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Martin Hanzal

It’s playoff time, and rather than lead off with some clever transition from nothing, I’ll mention that I don’t need to do that and that you don’t need another vanilla, clichéd-up version of some dude picking all the favorites to win in 6 or 7 games and act like any value was added to your Stanley Cup playoff investment.

What we are going to do today is look at the “experts’ picks” from three of the most visible hockey media companies, compare their hunches to the series prices currently offered by the sportsbooks, and see if we can’t take a stab at predicting some things that won’t happen in the first round of the playoffs.

The three sources that I tallied to compile the 35 “experts’ picks” figures were NHL.com, espn.com (I know, I know), and Sportsnet.ca. The series price betting lines were taken from sportsbook.com.

Western Conference
#1 Vancouver Canucks vs. #8 Los Angeles Kings
The Canucks are the Presidents’ Trophy winners for a second consecutive season, and return to the playoffs after last season’s highly scrutinized loss in the 107th game. They were always going to be favorites as a #1 seed, but the L.A. Kings really don’t match up all that well with Vancouver.
L.A. game is based on defensive prowess and superb goaltending from Jonathan Quick, who will certainly be in Vegas as a finalist for the Vezina this summer. But, contrary to popular belief, the Canucks are an excellent defensive team as well. And they have speed!
While the Kings’ D is properly lauded for being the second stingiest in the league, the Canucks only allowed 19 more goals this season than L.A., which placed Vancouver fourth in the league in total defense.
And contrary to the widespread mob mentality, Roberto Luongo is just fine. I wrote all about that before the trade deadline, so I won’t go over the same numbers. But people need to get over that brain cramp in 2007. Seriously. Or, at least hold Luongo to the same standards to which every other goalie is held.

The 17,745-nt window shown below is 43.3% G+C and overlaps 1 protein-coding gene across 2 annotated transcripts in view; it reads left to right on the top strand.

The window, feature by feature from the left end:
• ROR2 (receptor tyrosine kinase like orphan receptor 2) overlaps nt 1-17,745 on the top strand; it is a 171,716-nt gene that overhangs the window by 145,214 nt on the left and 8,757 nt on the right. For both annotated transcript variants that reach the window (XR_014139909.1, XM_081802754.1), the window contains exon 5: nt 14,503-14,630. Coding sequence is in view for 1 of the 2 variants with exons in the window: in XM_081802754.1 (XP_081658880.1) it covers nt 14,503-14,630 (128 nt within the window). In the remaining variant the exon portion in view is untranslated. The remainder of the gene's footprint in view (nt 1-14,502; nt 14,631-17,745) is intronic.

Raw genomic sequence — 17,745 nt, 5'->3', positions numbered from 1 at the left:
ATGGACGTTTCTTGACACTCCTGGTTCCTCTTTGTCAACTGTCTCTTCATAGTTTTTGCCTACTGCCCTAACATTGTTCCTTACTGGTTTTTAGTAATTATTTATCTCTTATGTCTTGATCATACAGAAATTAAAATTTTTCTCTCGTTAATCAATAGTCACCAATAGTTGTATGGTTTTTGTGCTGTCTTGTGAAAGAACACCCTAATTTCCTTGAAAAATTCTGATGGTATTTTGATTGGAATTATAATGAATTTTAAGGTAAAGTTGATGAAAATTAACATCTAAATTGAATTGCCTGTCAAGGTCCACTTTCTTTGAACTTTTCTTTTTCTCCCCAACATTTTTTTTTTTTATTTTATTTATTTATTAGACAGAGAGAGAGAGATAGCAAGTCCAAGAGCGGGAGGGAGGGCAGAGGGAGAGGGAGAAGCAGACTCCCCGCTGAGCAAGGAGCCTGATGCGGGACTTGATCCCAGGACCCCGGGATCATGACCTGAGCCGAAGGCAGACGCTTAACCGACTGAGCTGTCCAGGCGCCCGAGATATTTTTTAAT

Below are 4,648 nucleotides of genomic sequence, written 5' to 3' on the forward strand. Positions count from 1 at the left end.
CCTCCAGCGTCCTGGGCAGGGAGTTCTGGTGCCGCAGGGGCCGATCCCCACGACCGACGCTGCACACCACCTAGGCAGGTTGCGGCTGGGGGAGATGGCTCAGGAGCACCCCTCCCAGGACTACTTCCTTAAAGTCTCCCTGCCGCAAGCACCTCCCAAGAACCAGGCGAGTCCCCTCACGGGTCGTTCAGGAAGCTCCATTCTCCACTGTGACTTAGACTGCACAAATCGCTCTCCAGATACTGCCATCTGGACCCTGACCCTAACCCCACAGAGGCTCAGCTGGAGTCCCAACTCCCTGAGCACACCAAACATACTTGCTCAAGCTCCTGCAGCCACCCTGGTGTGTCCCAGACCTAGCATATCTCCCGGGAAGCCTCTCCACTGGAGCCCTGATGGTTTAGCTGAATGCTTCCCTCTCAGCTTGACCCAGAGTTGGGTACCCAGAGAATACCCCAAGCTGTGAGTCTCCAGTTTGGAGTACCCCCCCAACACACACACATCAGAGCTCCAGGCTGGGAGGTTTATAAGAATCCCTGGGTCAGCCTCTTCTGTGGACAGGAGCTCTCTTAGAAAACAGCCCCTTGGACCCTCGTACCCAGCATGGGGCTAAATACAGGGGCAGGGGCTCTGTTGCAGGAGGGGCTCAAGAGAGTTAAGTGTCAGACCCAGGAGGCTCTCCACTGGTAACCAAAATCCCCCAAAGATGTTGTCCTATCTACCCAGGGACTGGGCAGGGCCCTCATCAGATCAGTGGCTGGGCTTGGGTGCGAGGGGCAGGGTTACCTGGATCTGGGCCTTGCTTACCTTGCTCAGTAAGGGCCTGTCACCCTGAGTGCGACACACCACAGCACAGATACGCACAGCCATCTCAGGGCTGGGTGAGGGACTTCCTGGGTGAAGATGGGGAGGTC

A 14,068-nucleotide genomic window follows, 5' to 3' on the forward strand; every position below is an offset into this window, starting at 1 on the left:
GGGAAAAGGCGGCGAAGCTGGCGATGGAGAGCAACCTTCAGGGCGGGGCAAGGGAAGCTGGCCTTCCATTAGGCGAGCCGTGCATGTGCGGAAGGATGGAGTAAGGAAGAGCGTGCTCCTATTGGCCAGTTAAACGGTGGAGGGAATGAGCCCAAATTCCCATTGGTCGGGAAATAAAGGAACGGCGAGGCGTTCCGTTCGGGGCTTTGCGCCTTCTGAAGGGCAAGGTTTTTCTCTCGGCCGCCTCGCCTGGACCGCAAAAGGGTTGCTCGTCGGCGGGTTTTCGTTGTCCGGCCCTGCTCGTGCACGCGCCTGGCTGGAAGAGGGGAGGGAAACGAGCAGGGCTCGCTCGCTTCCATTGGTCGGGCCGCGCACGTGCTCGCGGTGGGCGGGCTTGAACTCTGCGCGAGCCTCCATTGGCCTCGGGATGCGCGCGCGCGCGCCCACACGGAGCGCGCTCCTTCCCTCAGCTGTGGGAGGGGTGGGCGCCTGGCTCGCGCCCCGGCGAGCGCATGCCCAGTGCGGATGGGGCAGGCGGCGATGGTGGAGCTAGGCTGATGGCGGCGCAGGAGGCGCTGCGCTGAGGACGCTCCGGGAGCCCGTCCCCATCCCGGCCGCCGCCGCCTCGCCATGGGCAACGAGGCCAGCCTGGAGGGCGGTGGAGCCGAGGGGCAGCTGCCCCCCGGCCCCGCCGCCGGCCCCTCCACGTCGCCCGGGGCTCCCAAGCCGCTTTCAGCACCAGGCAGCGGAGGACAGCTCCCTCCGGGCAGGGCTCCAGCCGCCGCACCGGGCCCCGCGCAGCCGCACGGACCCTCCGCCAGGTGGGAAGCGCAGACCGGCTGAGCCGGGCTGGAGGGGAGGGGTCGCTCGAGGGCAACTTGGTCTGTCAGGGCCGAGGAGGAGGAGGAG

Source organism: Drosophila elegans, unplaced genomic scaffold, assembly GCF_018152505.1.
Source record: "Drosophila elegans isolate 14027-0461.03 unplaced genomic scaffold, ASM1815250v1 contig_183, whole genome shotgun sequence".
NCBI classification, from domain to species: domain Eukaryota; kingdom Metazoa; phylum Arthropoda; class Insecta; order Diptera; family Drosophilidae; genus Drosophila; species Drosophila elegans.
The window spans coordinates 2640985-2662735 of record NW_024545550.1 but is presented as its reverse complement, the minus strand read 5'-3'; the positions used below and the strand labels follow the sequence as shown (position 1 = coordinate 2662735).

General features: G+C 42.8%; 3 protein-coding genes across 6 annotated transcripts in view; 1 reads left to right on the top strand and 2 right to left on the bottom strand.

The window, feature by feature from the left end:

Both Daniel Sedin and Jeff Carter are expected to be ready for their respective teams, so the injury excuse isn’t one that we can use for either team yet.
Everyone will be and is talking about how it is just a matter of time before Cory Schneider rips the starting spot from Luongo. I disagree. I don’t think Schneider will see more than one game of the five that will be played, and I think that one is going to be simply to keep him fresh and because the Canucks will be taking care of business.
Quick Reference – Experts’ picks: 28-7 VAN; Series price: VAN (-225) LAK (+185); What Won’t Happen: L.A. winning this series, Roberto Luongo losing his starting job.
#2 St. Louis Blues vs. #7 San Jose Sharks
I really thought more people would be calling for the Sharks to win this one. After all, they have more playoff experience and perhaps the freedom of starting as a lower seed this time around. I thought the betting line would be close to even, allowing for wise guys to make a killing on the Blues as the disrespected-yet-clearly-better team.
That didn’t happen, as the Blues are getting more respect than I figured a hockey team from St. Louis could in what might as well be their first go-round.
The experts had the Blues over the Sharks at a 25-10 clip, and the betting line was an unforgiving -165 for St. Louis.
Photo found here
Halak & Backes: Two of my fantasy studs. They’re also on my fantasy hockey team.

Here’s why I love the Blues.
First, there seems to be this common perception that all of a sudden the playoffs will expose the Blues’ limitations and lack of experience, and that the veteran Sharks took the regular season off but will be fully focused now that it counts. The problem with this logic is that St. Louis plays a playoff style of hockey in the regular season. Why in the world would they be unfit to continue to succeed with this playoff style in the playoffs?
The Blues led the league in defense by a wide margin. Isn’t that old, mindless cliché about the hot goalie supposed to be regurgitated a thousand times by now? Well if so, here we have the best defensive team in the NHL backstopped by the guy who grabbed his crappy 8 seed by the scruff of the neck and dragged them past at-the-time still hot young thing Washington and defending champion Pittsburgh. The lazy saying was made for matchups like this. Throw in a possibly healthy peripheral league leader in Brian Elliott, and the Blues should be able to continue to lock everyone down just like they have for the last six months.
Speaking of goalies, isn’t everybody talking about how Antti Niemi is iffy and the worst goalie to ever win a Cup and blah blah blah? If all that is true, and you’re needing to match up with the best defensive team in hockey, wouldn’t it follow that San Jose is not good enough to out defend St. Louis?